Tigers are the largest felines in the world and as such, many cultures consider the tiger to be a symbol of strength, courage and dignity. The tiger is one of the twelve Chinese zodiac animals, and those born in the "Year of the Tiger" are thought to be brave, competitive and self-confident.
However, because hunting them is also a sign of bravery in some cultures, tigers are endangered. Tigers are hunted for their meat, pelt and body parts that are used in folk remedies. To make matters worse, these great cats have lost most of their habitat due to logging, road building and development, according to All About Wildlife. Experts estimate there are no more than 3,200 tigers left in the wild.
Do all tigers have stripes?
Most tigers have the characteristic orange fur with black or brown stripes, but these markings vary between subspecies. For example, the very large Siberian tiger has pale orange fur with few stripes, while the smaller Sumatran tigers in the Sunda Islands have dark, thickly striped fur.
No two tigers have the same markings, and their stripes are as individual as fingerprints are for humans. In the wild, a tiger's stripes are important for survival, as they act as camouflage, appearing as moving shadows in long grass and in trees, according to National Geographic.
The white Bengal tigers seen in some zoos are the result of a recessive gene, and are not albinos. In fact, it's unlikely that true albino tigers (with pink eyes) exist. Some historical reports detail tigers with black fur and tan stripes, caused by excessive pigmentation, but these accounts are extremely rare.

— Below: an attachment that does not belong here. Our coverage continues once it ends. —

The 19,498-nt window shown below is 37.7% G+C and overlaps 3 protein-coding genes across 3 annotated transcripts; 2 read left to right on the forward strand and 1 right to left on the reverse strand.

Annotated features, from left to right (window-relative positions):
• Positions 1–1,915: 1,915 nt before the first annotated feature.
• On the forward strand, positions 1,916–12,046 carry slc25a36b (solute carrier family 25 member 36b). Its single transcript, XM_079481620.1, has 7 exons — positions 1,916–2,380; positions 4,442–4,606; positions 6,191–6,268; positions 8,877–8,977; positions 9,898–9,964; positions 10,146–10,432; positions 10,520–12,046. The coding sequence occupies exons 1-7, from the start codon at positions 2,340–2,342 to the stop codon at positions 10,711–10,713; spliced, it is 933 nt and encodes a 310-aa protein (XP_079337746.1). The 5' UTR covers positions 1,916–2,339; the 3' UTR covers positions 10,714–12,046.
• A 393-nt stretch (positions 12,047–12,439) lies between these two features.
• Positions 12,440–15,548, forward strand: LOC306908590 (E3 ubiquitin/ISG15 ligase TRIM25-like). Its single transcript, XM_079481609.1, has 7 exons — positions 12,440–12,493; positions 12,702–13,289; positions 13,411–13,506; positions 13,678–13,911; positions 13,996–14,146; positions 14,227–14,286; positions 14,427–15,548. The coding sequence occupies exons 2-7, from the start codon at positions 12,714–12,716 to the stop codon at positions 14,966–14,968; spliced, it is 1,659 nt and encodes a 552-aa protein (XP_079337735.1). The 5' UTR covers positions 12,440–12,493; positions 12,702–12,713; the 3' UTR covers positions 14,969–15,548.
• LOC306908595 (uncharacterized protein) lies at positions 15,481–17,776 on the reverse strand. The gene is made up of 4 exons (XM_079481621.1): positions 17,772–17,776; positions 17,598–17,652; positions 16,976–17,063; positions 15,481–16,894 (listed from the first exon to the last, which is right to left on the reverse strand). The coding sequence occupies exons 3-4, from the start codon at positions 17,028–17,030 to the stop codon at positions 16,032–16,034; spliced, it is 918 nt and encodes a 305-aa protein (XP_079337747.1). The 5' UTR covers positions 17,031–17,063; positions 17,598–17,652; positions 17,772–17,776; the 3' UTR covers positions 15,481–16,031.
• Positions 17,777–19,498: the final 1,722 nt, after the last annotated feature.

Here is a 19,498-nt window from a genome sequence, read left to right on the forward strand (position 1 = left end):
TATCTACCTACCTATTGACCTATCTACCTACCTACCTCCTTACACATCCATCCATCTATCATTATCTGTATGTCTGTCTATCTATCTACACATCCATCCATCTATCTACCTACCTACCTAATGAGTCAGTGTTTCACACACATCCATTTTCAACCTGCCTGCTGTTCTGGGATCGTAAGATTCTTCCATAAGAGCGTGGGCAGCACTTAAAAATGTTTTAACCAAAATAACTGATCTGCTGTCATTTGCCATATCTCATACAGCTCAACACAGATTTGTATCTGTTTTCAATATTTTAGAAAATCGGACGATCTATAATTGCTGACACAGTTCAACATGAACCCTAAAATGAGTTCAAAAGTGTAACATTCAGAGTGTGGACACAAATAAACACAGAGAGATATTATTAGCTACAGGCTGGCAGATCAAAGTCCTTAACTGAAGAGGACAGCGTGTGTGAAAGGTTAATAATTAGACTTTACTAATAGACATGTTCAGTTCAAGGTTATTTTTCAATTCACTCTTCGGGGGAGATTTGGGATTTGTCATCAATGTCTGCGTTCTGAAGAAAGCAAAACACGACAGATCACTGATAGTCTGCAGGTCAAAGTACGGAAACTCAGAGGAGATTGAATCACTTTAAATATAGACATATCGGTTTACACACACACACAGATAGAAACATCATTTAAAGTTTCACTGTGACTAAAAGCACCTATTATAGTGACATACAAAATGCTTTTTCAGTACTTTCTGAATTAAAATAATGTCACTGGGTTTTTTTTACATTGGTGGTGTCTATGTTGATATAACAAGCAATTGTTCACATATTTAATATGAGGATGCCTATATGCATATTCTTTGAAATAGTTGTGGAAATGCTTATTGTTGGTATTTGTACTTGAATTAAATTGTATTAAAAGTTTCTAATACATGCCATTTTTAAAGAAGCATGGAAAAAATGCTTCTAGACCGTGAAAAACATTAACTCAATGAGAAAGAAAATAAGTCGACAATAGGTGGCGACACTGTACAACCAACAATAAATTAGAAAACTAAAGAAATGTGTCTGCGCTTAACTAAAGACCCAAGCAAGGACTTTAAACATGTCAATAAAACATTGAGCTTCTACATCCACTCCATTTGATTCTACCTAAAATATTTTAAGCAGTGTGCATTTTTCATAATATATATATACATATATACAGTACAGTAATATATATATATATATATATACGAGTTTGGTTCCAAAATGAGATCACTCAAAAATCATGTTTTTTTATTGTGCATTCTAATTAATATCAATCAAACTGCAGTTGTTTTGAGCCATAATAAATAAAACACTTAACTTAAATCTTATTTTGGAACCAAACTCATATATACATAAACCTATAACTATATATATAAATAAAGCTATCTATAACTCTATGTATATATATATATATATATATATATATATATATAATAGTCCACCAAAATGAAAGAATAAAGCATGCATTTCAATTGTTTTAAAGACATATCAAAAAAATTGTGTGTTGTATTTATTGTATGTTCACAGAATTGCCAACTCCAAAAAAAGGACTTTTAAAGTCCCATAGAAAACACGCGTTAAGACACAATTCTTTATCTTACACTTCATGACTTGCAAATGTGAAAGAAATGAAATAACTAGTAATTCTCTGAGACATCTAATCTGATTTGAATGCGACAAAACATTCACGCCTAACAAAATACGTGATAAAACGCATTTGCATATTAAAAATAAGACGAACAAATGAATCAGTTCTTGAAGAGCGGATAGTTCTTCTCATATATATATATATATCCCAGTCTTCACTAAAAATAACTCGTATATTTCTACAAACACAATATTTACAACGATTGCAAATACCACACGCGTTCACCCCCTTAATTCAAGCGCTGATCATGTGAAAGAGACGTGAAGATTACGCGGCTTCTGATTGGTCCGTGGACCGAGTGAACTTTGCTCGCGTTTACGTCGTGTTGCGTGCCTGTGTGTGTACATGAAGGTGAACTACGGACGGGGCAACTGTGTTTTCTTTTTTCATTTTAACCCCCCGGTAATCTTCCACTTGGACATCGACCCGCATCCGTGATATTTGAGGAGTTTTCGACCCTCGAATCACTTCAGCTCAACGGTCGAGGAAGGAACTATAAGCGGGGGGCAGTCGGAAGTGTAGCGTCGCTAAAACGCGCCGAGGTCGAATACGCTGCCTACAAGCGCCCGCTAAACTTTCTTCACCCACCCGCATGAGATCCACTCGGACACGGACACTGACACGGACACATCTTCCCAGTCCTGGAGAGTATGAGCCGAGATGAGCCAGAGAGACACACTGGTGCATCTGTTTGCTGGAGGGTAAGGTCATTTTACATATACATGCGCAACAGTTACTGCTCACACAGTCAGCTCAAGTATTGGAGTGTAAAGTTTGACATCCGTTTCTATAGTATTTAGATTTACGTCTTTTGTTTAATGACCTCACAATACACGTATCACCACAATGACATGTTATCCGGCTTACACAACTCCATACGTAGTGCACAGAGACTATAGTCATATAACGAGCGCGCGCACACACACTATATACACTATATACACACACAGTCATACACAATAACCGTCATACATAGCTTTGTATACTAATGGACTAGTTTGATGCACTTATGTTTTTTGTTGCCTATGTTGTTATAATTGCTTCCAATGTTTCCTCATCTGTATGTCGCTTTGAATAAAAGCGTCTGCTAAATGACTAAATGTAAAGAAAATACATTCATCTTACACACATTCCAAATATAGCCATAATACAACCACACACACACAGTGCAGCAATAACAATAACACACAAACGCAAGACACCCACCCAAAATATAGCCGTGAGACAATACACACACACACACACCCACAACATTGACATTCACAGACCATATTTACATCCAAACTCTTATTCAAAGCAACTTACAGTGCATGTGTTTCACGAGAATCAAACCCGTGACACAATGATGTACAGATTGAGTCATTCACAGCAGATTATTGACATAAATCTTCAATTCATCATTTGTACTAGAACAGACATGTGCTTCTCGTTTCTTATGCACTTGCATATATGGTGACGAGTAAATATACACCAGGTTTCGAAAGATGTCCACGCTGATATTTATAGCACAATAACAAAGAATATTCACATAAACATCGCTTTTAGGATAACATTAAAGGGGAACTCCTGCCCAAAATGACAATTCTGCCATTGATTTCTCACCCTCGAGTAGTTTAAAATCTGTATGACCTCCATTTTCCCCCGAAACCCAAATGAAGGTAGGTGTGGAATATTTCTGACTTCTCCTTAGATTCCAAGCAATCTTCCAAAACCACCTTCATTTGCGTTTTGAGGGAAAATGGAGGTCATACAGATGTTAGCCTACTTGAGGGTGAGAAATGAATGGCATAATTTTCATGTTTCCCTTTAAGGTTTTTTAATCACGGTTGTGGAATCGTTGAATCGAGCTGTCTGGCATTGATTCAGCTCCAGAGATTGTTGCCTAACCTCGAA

On the backs of each ear, tigers have a white spot of fur, called ocelli, according to Tigers.org. It's likely the spots act as fake eyes and they may also help tigers communicate with one another.
A tiger's hind legs are longer than its front legs, allowing it to jump up to 32.5 feet (10 meters), according to Sea World. Tiger claws are up to 4 inches (10 centimeters) long, and are used to grab and hold onto their prey.
The largest tiger subspecies, the Siberian, also called Amur, are 10.75 feet (3.3 m) long and weigh up to 660 pounds (300 kilograms), according to National Geographic. The smallest tiger is the Sumatran, which weighs 165 - 308 pounds (74 - 139 kg), according to the World Wildlife Fund (WWF). Tigers also have very long tails, which can add around 3 feet (one m) to their overall length, according to Sea World.
Where tigers live and what they eat
Wild tigers live in Asia. Larger subspecies, such as the Siberian tiger, tend to live in northern, colder areas, such as eastern Russia and northeastern China. Smaller subspecies live in southern, warmer countries, such as India, Bangladesh, Nepal, Bhutan, Myanmar, Laos, Cambodia, Vietnam, Malaysia and Indonesia.
Depending on the subspecies, tigers live in a variety of environments, including arid forests, flooded mangrove forests, tropical forests and taiga (a cold forest with coniferous trees), according to the San Diego Zoo.
All tigers are carnivores. Most of a tiger's diet consists of large prey, such as pigs, deer, rhinos or elephant calves. To kill their prey, tigers clamp down on the animal's neck with their jaws and suffocate the animal. The tiger's canine teeth have pressure-sensing nerves, so it knows exactly where to deliver a fatal bite to its prey, according to the WWF. Though tigers are fierce hunters, they are no strangers to failure, as they are successful in only 10% of their hunts, according to National Geographic.